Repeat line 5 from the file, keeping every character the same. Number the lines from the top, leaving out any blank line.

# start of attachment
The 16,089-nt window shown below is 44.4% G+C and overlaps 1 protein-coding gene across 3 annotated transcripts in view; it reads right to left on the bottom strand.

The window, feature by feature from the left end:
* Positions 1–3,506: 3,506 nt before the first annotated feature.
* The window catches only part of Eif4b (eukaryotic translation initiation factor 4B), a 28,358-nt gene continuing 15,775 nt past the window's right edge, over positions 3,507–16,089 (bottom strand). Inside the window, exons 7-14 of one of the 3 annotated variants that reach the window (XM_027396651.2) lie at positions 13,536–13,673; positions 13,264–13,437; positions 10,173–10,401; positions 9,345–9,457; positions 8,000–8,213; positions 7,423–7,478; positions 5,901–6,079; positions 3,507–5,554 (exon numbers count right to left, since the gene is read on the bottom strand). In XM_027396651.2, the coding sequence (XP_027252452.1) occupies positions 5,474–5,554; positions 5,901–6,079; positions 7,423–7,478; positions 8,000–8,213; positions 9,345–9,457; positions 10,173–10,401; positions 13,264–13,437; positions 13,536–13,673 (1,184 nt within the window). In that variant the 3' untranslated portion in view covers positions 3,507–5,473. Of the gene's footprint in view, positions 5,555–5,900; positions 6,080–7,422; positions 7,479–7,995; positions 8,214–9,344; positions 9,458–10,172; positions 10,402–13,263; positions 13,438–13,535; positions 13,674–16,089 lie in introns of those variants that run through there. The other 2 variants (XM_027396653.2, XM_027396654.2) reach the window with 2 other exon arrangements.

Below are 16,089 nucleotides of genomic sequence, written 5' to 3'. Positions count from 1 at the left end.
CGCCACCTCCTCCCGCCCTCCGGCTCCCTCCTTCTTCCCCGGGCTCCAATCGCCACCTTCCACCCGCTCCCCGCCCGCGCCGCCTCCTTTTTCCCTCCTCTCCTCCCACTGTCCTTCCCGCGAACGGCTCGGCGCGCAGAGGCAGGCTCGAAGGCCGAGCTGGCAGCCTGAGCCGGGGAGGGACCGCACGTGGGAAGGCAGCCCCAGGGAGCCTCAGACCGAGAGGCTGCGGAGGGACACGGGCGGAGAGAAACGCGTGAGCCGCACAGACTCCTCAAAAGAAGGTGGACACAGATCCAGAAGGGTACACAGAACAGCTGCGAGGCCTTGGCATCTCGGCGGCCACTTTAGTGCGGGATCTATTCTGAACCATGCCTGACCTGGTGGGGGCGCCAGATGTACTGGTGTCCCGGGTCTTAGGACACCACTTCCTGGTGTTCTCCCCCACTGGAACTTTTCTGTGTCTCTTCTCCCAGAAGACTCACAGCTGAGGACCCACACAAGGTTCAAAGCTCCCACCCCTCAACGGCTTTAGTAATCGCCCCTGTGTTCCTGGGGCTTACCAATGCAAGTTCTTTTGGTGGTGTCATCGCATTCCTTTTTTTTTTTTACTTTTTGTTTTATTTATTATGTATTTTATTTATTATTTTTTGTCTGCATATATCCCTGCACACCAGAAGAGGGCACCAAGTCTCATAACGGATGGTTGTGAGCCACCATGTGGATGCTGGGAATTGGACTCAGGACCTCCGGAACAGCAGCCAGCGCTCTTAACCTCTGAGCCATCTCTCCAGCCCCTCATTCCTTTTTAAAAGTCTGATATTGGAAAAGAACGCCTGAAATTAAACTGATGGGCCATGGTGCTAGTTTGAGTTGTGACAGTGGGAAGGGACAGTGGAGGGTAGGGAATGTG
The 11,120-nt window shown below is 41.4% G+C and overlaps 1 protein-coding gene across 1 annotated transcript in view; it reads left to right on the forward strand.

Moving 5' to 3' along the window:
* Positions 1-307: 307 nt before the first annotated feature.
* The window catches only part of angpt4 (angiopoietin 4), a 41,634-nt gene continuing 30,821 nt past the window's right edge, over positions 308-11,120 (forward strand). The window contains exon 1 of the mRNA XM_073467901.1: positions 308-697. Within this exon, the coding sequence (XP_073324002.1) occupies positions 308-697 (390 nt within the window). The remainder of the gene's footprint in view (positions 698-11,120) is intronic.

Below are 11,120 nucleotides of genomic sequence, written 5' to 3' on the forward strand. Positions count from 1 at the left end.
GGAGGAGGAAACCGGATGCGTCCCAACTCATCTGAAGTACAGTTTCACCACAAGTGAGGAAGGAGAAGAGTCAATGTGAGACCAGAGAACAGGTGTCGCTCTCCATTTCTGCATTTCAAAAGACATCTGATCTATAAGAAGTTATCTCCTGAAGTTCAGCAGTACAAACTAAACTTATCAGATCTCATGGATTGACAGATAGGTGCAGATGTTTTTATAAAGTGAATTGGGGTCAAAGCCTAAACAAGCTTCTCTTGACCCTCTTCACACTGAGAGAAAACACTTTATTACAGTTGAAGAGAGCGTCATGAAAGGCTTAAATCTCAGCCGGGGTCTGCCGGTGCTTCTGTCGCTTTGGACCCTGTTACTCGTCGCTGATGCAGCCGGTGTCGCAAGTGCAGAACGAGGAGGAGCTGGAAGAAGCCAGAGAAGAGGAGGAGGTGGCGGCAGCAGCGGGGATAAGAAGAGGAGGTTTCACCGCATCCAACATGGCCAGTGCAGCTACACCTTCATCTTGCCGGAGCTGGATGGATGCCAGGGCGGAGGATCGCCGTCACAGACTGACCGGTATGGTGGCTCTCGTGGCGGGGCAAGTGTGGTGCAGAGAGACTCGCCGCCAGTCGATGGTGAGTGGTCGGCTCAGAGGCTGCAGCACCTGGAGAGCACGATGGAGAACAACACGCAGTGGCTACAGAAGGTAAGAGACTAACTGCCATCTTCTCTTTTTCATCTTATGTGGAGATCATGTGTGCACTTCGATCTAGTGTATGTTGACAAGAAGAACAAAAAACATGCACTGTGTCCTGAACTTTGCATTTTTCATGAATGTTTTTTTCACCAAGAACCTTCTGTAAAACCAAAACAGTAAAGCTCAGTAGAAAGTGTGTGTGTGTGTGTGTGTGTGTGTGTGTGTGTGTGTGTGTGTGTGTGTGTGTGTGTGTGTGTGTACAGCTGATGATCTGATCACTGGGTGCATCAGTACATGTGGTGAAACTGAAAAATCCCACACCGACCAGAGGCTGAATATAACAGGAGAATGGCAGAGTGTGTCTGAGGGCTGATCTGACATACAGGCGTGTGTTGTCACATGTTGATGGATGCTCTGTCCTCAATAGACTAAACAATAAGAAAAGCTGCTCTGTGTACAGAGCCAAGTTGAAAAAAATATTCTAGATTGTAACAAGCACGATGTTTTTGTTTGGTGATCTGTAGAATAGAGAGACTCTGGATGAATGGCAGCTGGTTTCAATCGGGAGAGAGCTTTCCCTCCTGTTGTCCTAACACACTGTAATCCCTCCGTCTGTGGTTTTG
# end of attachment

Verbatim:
Below are 16,089 nucleotides of genomic sequence, written 5' to 3'. Positions count from 1 at the left end.